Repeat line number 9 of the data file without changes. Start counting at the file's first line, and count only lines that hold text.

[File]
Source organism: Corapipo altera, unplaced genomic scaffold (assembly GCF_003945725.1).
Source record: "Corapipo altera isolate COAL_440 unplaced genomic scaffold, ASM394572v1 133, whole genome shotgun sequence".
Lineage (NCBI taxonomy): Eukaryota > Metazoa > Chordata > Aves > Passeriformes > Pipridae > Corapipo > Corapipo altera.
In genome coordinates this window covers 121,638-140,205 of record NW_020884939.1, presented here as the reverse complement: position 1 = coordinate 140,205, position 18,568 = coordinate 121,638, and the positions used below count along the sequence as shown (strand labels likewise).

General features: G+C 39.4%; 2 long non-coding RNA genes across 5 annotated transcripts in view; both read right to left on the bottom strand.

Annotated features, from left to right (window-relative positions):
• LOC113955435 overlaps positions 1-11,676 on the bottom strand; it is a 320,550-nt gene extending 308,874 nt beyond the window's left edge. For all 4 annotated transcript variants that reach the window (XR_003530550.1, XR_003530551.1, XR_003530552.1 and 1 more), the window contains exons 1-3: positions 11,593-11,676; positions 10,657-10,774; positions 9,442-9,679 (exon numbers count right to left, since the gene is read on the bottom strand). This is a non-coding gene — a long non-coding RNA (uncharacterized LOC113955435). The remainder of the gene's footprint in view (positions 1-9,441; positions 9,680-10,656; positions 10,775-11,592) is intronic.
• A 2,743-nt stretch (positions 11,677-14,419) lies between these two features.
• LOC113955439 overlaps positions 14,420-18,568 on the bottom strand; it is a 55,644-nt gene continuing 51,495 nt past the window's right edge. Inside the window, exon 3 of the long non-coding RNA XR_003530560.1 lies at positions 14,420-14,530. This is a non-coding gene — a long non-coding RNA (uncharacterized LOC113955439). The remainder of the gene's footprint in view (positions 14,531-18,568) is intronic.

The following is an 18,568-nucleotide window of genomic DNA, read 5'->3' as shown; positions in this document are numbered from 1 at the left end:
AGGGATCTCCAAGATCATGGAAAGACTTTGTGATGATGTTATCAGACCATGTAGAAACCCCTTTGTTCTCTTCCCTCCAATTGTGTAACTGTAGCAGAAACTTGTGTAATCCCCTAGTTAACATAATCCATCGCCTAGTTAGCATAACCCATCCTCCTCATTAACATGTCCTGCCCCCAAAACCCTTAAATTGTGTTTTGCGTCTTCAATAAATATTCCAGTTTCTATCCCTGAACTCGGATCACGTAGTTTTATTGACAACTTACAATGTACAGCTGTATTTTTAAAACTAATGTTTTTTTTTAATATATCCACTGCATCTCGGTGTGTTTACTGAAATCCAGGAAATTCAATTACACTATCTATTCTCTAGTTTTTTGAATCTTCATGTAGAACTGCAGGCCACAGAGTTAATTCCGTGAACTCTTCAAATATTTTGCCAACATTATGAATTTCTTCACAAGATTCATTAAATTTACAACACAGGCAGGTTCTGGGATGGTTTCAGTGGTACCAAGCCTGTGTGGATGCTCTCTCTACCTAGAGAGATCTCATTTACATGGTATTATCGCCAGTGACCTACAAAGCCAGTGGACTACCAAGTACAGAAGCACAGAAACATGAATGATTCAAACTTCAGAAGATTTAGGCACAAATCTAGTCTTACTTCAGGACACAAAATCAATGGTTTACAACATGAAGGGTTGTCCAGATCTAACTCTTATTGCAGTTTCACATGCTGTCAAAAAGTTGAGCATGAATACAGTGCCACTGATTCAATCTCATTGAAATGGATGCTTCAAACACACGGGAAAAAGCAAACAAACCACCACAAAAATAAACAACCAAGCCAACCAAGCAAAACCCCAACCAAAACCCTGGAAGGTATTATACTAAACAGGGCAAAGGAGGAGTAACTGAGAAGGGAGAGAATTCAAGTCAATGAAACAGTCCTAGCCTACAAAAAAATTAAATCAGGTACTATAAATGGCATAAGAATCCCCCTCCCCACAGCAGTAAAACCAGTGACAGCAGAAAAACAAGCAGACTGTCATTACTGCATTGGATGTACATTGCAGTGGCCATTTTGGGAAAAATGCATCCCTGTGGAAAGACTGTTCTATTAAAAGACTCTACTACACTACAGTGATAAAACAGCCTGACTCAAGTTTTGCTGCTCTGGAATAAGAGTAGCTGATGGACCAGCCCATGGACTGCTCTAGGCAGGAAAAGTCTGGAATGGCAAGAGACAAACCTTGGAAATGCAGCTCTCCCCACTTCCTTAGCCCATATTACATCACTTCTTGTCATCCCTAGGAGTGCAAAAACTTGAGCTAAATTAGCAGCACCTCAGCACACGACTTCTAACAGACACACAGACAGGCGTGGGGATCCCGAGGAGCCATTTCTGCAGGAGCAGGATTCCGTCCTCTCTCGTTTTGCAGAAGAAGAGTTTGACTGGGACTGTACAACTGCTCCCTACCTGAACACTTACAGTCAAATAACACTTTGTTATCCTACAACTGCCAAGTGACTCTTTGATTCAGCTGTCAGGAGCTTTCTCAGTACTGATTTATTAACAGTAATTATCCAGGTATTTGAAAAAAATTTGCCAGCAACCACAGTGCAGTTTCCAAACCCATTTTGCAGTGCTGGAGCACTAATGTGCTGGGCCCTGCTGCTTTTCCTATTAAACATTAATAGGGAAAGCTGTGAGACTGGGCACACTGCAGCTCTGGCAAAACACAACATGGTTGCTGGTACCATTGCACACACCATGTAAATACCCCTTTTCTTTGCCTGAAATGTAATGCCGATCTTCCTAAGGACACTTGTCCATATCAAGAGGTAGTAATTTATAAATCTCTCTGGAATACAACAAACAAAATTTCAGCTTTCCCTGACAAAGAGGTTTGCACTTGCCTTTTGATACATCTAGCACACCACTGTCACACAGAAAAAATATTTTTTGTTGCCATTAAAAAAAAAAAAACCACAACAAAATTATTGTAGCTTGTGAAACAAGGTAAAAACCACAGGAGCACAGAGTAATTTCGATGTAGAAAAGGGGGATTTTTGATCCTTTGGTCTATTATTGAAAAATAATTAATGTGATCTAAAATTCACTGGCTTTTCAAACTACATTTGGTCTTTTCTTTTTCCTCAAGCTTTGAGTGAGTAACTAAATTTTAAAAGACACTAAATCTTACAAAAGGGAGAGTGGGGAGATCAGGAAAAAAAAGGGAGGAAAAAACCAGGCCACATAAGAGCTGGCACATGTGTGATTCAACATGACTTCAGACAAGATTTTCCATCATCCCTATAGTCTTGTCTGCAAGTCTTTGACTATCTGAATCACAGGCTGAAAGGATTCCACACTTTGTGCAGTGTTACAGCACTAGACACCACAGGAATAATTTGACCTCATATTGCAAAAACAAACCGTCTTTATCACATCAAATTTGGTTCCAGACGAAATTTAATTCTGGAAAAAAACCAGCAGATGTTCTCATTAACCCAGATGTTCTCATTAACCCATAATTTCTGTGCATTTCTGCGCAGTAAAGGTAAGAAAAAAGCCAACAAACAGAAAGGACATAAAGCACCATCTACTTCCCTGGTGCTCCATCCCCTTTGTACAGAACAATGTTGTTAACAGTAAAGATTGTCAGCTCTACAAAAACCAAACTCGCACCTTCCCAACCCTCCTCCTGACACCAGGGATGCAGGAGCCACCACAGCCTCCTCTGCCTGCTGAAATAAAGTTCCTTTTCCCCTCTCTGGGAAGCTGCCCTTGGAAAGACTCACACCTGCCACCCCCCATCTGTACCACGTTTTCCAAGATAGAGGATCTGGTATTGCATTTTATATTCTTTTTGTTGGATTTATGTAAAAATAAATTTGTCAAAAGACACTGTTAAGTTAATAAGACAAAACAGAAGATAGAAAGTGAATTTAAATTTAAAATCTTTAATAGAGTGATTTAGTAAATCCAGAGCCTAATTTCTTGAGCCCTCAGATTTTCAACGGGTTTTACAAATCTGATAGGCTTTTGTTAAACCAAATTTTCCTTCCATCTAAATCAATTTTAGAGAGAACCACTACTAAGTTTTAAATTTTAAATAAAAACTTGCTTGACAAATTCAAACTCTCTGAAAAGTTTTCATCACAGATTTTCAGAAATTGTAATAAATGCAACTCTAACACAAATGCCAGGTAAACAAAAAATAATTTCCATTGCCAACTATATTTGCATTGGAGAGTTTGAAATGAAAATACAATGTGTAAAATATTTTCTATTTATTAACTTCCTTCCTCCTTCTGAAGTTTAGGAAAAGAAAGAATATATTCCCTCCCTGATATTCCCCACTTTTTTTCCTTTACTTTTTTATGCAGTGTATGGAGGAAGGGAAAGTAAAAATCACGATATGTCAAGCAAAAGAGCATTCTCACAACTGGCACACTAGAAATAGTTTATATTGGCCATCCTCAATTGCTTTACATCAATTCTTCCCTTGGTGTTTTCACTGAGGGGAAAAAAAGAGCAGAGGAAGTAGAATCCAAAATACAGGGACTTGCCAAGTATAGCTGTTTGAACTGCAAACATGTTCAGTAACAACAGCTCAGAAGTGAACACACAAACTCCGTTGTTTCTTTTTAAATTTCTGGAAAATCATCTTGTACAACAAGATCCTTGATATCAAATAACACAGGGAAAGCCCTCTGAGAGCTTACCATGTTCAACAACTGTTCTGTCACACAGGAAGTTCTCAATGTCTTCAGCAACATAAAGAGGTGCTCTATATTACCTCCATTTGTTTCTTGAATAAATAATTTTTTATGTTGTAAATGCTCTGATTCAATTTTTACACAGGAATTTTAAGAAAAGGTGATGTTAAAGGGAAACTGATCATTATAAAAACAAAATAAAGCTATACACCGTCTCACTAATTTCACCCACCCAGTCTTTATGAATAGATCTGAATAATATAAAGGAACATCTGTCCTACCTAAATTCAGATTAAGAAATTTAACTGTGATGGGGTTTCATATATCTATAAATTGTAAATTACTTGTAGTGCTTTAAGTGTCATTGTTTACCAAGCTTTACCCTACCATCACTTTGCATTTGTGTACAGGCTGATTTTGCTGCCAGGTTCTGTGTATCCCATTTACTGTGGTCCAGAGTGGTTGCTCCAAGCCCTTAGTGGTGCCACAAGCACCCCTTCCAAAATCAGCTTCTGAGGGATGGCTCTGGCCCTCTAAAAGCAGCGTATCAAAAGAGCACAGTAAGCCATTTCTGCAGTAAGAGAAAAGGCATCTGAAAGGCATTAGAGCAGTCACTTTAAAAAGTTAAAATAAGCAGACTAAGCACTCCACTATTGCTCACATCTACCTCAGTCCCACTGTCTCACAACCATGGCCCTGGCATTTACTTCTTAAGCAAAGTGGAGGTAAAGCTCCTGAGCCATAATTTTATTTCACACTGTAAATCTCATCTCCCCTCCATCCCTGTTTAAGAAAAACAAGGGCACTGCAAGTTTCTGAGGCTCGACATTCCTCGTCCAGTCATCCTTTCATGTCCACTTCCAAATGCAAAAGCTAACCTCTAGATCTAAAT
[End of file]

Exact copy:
• LOC113955439 overlaps positions 14,420-18,568 on the bottom strand; it is a 55,644-nt gene continuing 51,495 nt past the window's right edge. Inside the window, exon 3 of the long non-coding RNA XR_003530560.1 lies at positions 14,420-14,530. This is a non-coding gene — a long non-coding RNA (uncharacterized LOC113955439). The remainder of the gene's footprint in view (positions 14,531-18,568) is intronic.